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verb (used with object), spelled or spelt, spell·ing.
  1. to name, write, or otherwise give the letters, in order, of (a word, syllable, etc.): Did I spell your name right?
  2. (of letters) to form (a word, syllable, etc.): The letters spelled a rather rude word.
  3. to read letter by letter or with difficulty (often followed by out): She painfully spelled out the message.
  4. to discern or find, as if by reading or study (often followed by out).
  5. to signify; amount to: This delay spells disaster for us.
verb (used without object), spelled or spelt, spell·ing.
  1. to name, write, or give the letters of words, syllables, etc.: He spells poorly.
  2. to express words by letters, especially correctly.
Verb Phrases
  1. spell down, to outspell others in a spelling match.
  2. spell out,
    1. to explain something explicitly, so that the meaning is unmistakable: Must I spell it out for you?
    2. to write out in full or enumerate the letters of which a word is composed: The title “Ph.D.” is seldom spelled out.

Origin of spell1

1250–1300; Middle English spellen < Old French espeller < Germanic; compare Old English spellian to talk, announce (derivative of spell spell2), Old High German -spellōn, Old Norse spjalla, Gothic spillōn
Related formsspell·a·ble, adjectiveun·spell·a·ble, adjective


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5. foretell, portend, mean, promise.


  1. a word, phrase, or form of words supposed to have magic power; charm; incantation: The wizard cast a spell.
  2. a state or period of enchantment: She was under a spell.
  3. any dominating or irresistible influence; fascination: the spell of fine music.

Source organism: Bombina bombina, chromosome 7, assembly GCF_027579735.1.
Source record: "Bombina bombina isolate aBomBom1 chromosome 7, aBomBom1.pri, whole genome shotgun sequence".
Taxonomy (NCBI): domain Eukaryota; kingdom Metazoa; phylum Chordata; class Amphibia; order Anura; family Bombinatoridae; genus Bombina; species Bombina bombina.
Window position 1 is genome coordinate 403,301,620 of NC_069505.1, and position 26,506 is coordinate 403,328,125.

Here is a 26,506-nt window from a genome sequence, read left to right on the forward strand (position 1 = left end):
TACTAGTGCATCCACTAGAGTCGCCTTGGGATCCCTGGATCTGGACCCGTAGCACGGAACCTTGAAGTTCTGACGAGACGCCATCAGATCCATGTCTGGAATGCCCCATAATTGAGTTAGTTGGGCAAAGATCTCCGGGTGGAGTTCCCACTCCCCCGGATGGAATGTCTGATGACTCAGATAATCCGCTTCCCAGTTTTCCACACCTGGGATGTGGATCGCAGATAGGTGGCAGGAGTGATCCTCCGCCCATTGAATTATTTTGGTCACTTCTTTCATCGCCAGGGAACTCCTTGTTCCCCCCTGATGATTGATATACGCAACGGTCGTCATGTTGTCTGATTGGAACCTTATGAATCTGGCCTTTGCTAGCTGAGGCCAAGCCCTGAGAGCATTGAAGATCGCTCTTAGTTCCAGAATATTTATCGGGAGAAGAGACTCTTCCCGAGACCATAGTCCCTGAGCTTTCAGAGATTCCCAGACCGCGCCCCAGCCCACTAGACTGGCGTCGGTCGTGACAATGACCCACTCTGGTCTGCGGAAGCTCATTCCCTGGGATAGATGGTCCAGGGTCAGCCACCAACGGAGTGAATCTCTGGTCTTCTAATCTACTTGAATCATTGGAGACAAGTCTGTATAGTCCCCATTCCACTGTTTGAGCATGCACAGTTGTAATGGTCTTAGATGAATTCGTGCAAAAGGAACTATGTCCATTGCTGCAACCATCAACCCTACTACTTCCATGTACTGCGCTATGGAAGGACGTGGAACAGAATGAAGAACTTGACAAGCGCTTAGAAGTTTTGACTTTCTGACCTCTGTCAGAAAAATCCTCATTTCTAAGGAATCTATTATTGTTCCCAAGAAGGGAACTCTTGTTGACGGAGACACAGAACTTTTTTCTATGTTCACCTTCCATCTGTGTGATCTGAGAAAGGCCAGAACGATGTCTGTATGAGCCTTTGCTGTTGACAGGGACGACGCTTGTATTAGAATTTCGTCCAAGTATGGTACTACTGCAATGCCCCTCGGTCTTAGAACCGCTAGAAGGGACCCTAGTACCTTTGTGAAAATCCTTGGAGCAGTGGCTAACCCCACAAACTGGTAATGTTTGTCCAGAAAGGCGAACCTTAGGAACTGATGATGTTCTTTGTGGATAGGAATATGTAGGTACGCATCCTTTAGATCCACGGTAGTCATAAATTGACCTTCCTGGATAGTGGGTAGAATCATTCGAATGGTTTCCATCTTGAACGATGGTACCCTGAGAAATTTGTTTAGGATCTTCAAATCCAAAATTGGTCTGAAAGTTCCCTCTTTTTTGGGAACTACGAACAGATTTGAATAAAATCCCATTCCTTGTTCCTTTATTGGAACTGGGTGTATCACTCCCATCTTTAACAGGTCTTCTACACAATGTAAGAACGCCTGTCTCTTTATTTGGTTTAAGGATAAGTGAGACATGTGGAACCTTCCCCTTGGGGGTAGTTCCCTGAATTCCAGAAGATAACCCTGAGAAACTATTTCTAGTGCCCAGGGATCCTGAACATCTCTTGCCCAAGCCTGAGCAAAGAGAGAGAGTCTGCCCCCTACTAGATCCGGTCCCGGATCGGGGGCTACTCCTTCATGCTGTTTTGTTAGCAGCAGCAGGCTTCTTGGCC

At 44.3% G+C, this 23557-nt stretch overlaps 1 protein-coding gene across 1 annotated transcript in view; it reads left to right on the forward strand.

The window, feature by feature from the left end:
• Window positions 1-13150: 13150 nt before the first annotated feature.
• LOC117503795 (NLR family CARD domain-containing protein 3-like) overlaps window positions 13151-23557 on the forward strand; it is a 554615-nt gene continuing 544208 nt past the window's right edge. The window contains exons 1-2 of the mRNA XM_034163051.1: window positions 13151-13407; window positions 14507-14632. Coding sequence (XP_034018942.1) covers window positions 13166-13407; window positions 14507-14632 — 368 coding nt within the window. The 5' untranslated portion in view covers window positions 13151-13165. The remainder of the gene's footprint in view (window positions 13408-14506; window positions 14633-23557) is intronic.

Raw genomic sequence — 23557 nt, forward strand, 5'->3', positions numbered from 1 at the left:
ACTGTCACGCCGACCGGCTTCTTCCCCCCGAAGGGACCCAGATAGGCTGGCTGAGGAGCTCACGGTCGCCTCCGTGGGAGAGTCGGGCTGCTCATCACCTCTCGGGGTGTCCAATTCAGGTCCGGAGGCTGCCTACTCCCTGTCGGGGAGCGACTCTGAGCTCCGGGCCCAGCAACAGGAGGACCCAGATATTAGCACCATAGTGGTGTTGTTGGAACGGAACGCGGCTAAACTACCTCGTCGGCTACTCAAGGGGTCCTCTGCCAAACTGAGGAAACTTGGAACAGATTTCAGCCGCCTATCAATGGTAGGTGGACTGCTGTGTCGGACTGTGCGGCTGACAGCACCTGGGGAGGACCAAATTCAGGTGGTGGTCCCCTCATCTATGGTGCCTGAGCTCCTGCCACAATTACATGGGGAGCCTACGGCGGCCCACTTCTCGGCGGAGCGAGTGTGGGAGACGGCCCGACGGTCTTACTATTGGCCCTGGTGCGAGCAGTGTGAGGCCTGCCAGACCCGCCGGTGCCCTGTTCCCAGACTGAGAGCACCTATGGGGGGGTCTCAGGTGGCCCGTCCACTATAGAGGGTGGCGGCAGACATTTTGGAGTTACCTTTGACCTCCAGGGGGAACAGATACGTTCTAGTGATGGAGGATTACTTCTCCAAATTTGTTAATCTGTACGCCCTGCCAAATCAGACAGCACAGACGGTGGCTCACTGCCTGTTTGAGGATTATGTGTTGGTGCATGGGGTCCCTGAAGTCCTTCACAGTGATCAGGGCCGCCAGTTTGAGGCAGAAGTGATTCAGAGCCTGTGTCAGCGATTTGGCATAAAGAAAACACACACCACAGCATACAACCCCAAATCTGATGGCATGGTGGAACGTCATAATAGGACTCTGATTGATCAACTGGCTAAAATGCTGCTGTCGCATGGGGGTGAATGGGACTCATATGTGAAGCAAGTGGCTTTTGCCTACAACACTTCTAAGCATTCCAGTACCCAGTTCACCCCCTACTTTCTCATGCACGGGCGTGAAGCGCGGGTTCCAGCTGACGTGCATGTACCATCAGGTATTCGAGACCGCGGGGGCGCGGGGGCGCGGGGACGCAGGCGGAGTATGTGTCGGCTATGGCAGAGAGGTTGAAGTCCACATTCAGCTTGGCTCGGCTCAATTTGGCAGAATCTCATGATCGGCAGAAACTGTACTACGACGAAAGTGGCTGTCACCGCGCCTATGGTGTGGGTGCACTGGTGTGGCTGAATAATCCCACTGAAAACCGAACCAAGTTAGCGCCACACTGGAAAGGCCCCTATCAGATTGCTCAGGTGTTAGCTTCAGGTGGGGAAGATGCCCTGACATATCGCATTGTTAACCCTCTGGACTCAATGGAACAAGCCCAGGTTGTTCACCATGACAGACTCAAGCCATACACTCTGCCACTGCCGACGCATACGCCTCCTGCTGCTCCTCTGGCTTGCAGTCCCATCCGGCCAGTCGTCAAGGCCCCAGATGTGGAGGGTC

Origin of spell2

before 900; Middle English spell, Old English: discourse; cognate with Old High German spel, Old Norse spjall, Gothic spill tale; see spell1, gospel
Related formsspell·ful, adjectivespell-like, adjective


  1. a continuous course or period of work or other activity: to take a spell at the wheel.
  2. a turn of work so taken.
  3. a turn, bout, fit, or period of anything experienced or occurring: a spell of coughing.
  4. an indefinite interval or space of time: Come visit us for a spell.
  5. a period of weather of a specified kind: a hot spell.
  6. Australian. a rest period.
  7. Archaic. a person or set of persons taking a turn of work to relieve another.
verb (used with object)
  1. to take the place of for a time; relieve: Let me spell you at the wheel.
  2. Australian. to declare or give a rest period to.
verb (used without object)
  1. Australian. to have or take a rest period.

Origin of spell3

1585–95; (v.) alteration of earlier spele to stand instead of, relieve, spare, Middle English spelen, Old English spelian; akin to Old English spala, gespelia a substitute; (noun) akin to the v. (perhaps continuing Old English gespelia)


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4. while, bit, piece.
Dictionary.com Unabridged Based on the Random House Unabridged Dictionary, © Random House, Inc. 2018

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British Dictionary definitions for spell


verb spells, spelling, spelt or spelled
  1. to write or name in correct order the letters that comprise the conventionally accepted form of (a word or part of a word)